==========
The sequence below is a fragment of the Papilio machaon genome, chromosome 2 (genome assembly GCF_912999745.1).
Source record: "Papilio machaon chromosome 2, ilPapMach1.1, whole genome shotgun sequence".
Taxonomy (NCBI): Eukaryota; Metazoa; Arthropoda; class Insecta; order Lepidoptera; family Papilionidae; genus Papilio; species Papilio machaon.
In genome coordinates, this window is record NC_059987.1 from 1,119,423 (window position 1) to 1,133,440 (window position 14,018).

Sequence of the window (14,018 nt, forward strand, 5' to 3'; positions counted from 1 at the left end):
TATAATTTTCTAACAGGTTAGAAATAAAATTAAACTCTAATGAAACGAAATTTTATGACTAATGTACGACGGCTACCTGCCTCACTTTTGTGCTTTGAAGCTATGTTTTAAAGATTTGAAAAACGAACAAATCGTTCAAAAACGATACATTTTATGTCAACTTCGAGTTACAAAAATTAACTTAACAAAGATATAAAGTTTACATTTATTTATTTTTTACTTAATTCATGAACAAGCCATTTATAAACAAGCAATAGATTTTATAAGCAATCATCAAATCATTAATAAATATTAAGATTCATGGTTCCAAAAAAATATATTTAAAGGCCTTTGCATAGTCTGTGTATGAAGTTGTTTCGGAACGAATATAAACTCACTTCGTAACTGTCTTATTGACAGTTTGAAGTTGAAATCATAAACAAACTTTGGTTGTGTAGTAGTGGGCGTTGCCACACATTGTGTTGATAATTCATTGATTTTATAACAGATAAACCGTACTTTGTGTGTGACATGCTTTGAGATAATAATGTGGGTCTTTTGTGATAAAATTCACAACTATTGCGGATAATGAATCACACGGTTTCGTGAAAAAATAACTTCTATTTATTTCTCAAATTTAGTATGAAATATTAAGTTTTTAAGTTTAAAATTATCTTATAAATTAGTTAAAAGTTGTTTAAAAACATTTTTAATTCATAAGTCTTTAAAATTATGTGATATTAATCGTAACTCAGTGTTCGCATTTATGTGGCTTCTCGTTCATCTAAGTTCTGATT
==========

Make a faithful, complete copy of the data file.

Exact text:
The sequence below is a fragment of the Papilio machaon genome, chromosome 2 (genome assembly GCF_912999745.1).
Source record: "Papilio machaon chromosome 2, ilPapMach1.1, whole genome shotgun sequence".
Taxonomy (NCBI): Eukaryota; Metazoa; Arthropoda; class Insecta; order Lepidoptera; family Papilionidae; genus Papilio; species Papilio machaon.
In genome coordinates, this window is record NC_059987.1 from 1,119,423 (window position 1) to 1,133,440 (window position 14,018).

Sequence of the window (14,018 nt, forward strand, 5' to 3'; positions counted from 1 at the left end):
TATAATTTTCTAACAGGTTAGAAATAAAATTAAACTCTAATGAAACGAAATTTTATGACTAATGTACGACGGCTACCTGCCTCACTTTTGTGCTTTGAAGCTATGTTTTAAAGATTTGAAAAACGAACAAATCGTTCAAAAACGATACATTTTATGTCAACTTCGAGTTACAAAAATTAACTTAACAAAGATATAAAGTTTACATTTATTTATTTTTTACTTAATTCATGAACAAGCCATTTATAAACAAGCAATAGATTTTATAAGCAATCATCAAATCATTAATAAATATTAAGATTCATGGTTCCAAAAAAATATATTTAAAGGCCTTTGCATAGTCTGTGTATGAAGTTGTTTCGGAACGAATATAAACTCACTTCGTAACTGTCTTATTGACAGTTTGAAGTTGAAATCATAAACAAACTTTGGTTGTGTAGTAGTGGGCGTTGCCACACATTGTGTTGATAATTCATTGATTTTATAACAGATAAACCGTACTTTGTGTGTGACATGCTTTGAGATAATAATGTGGGTCTTTTGTGATAAAATTCACAACTATTGCGGATAATGAATCACACGGTTTCGTGAAAAAATAACTTCTATTTATTTCTCAAATTTAGTATGAAATATTAAGTTTTTAAGTTTAAAATTATCTTATAAATTAGTTAAAAGTTGTTTAAAAACATTTTTAATTCATAAGTCTTTAAAATTATGTGATATTAATCGTAACTCAGTGTTCGCATTTATGTGGCTTCTCGTTCATCTAAGTTCTGATT